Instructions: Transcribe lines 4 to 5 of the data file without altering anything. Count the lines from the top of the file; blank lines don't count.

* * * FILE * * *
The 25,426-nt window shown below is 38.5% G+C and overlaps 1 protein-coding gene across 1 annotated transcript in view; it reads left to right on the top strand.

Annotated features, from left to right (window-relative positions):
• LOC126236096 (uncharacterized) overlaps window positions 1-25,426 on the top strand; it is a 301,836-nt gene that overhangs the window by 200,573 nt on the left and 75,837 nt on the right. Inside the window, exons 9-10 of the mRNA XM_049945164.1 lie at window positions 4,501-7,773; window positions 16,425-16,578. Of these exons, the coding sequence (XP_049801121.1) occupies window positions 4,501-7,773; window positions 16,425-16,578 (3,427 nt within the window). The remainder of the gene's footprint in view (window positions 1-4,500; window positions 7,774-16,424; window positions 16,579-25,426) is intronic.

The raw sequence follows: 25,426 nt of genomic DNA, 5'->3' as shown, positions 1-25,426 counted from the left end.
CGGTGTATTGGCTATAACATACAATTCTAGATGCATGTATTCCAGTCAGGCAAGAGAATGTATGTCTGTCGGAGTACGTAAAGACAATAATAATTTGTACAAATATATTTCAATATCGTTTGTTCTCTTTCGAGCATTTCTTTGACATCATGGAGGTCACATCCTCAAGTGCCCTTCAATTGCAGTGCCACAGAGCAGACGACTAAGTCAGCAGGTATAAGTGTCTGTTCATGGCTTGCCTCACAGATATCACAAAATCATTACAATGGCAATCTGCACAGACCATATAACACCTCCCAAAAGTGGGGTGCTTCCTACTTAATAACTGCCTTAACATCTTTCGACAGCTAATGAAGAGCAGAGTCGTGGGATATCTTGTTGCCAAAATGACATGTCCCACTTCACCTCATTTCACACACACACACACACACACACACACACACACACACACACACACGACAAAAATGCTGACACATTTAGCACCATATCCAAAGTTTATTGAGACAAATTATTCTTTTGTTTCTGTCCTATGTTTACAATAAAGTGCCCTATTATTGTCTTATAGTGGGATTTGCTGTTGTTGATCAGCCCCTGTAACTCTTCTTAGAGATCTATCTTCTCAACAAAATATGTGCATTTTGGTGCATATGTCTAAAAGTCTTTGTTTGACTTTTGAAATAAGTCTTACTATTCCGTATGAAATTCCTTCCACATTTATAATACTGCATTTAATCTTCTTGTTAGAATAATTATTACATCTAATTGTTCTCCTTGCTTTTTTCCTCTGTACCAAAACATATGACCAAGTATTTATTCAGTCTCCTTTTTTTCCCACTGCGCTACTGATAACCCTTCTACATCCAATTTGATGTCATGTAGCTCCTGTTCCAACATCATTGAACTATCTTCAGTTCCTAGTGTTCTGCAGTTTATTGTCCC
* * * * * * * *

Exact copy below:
The raw sequence follows: 25,426 nt of genomic DNA, 5'->3' as shown, positions 1-25,426 counted from the left end.
CGGTGTATTGGCTATAACATACAATTCTAGATGCATGTATTCCAGTCAGGCAAGAGAATGTATGTCTGTCGGAGTACGTAAAGACAATAATAATTTGTACAAATATATTTCAATATCGTTTGTTCTCTTTCGAGCATTTCTTTGACATCATGGAGGTCACATCCTCAAGTGCCCTTCAATTGCAGTGCCACAGAGCAGACGACTAAGTCAGCAGGTATAAGTGTCTGTTCATGGCTTGCCTCACAGATATCACAAAATCATTACAATGGCAATCTGCACAGACCATATAACACCTCCCAAAAGTGGGGTGCTTCCTACTTAATAACTGCCTTAACATCTTTCGACAGCTAATGAAGAGCAGAGTCGTGGGATATCTTGTTGCCAAAATGACATGTCCCACTTCACCTCATTTCACACACACACACACACACACACACACACACACACACACACACACGACAAAAATGCTGACACATTTAGCACCATATCCAAAGTTTATTGAGACAAATTATTCTTTTGTTTCTGTCCTATGTTTACAATAAAGTGCCCTATTATTGTCTTATAGTGGGATTTGCTGTTGTTGATCAGCCCCTGTAACTCTTCTTAGAGATCTATCTTCTCAACAAAATATGTGCATTTTGGTGCATATGTCTAAAAGTCTTTGTTTGACTTTTGAAATAAGTCTTACTATTCCGTATGAAATTCCTTCCACATTTATAATACTGCATTTAATCTTCTTGTTAGAATAATTATTACATCTAATTGTTCTCCTTGCTTTTTTCCTCTGTACCAAAACATATGACCAAGTATTTATTCAGTCTCCTTTTTTTCCCACTGCGCTACTGATAACCCTTCTACATCCAATTTGATGTCATGTAGCTCCTGTTCCAACATCATTGAACTATCTTCAGTTCCTAGTGTTCTGCAGTTTATTGTCCC